IUCN Congress a catalyst for action
01 January 2012 | Article
Nature is a dream come true. Its benefits are limitless, its beauty infinite – but its resistance isn’t.
The IUCN World Conservation Congress tackles the most pressing conservation issues today. “Valuing and conserving nature” will be one of the main points of focus next September. Much more than a series of debates, the Congress will concentrate on giving practical tools for nature conservation through the Forum, which is the public core of the event hosting workshops, talks and courses, as well as exhibitions and entertainment.
As losses in the natural environment mount at an unnaturally fast rate, preserving biodiversity has become a matter of urgency. Our well-being depends on the variety of plant and animal species that exist today. Too many are now threatened or have already disappeared.
Nature must regain the place it deserves in our societies: we must all put an end to biodiversity loss. To do so, we must empower groups and individuals with the necessary tools to create a positive impact.
Workshops in particular offer a strong focus on taking action as well as sharing knowledge. With a network of 11,000 scientific experts and over 1,200 member organizations, IUCN is ideally placed to act as a driving force for concrete, result-driven work.
The Union has long recognized the central role of people and communities as true agents of conservation. As such, it makes space for practical training during the 2012 World Conservation Congress.
Interestingly, over 60% of all the submitted proposals to take part in the Forum presented ideas for workshops, underscoring the practical approach of the Congress. These range from restoring species and ecosystems to working more effectively with international environmental conventions.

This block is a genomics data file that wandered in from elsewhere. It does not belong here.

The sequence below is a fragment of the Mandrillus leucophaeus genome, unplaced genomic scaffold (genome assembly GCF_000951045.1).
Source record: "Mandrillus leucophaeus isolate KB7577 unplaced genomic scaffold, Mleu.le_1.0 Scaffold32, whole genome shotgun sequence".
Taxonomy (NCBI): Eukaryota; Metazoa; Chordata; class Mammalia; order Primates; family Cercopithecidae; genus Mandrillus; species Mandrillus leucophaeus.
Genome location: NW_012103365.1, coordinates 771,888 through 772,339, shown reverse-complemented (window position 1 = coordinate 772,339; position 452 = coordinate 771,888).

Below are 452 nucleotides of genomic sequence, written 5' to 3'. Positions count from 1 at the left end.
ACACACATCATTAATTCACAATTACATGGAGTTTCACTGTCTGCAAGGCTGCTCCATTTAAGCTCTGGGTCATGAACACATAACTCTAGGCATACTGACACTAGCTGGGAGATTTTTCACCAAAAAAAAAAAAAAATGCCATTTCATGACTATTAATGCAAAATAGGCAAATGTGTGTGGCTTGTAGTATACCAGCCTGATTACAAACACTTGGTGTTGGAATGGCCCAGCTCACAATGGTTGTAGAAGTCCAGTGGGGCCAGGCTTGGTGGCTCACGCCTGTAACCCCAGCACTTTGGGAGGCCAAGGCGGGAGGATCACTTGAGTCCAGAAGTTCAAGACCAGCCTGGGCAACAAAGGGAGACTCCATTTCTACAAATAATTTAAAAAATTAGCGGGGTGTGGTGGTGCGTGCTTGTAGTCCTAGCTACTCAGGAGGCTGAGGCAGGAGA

New impetus is driving nature conservation, since the 2010 Biodiversity Target to stop the decline in biodiversity was unmet. The 2011-2020 period has been identified as the decade of biodiversity and the Convention on Biological Diversity (CBD) plays a key role in setting the ground for change. New targets have now been fixed to end biodiversity loss by 2020.
“The Strategic Plan for Biodiversity 2011-2020, with its 20 ambitious Aichi Targets, has been endorsed as the overarching framework over the next 10 years for safeguarding biodiversity for future generations. It is a unique instrument to slow and halt biodiversity loss and rebuild resilient ecosystems so they provide the services that humanity and all life depends upon,” says the Executive Secretary of the Convention on Biological Diversity, Mr Ahmed Dhoghlaf.
“The IUCN World Conservation Congress, with its unique blend of NGOs and government agencies, has a vital catalytic role to play to engage the global community in translating the goals of the Strategic Plan into reality.”
Mr Dhoghlaf will be one of the keynote speakers at the World Leaders’ Dialogue on 11 September. The entire day will be dedicated to the theme “valuing and conserving nature” and the Forum will feature practical workshops on biodiversity.
Change takes time – but time is scarce when threats to biodiversity are so imminent. The challenge today is to overcome the slow uptake of concrete action and provide the knowledge and instruments to work with, not against, nature.
IUCN’s World Conservation Congress is vital to activate positive change and generate tangible results.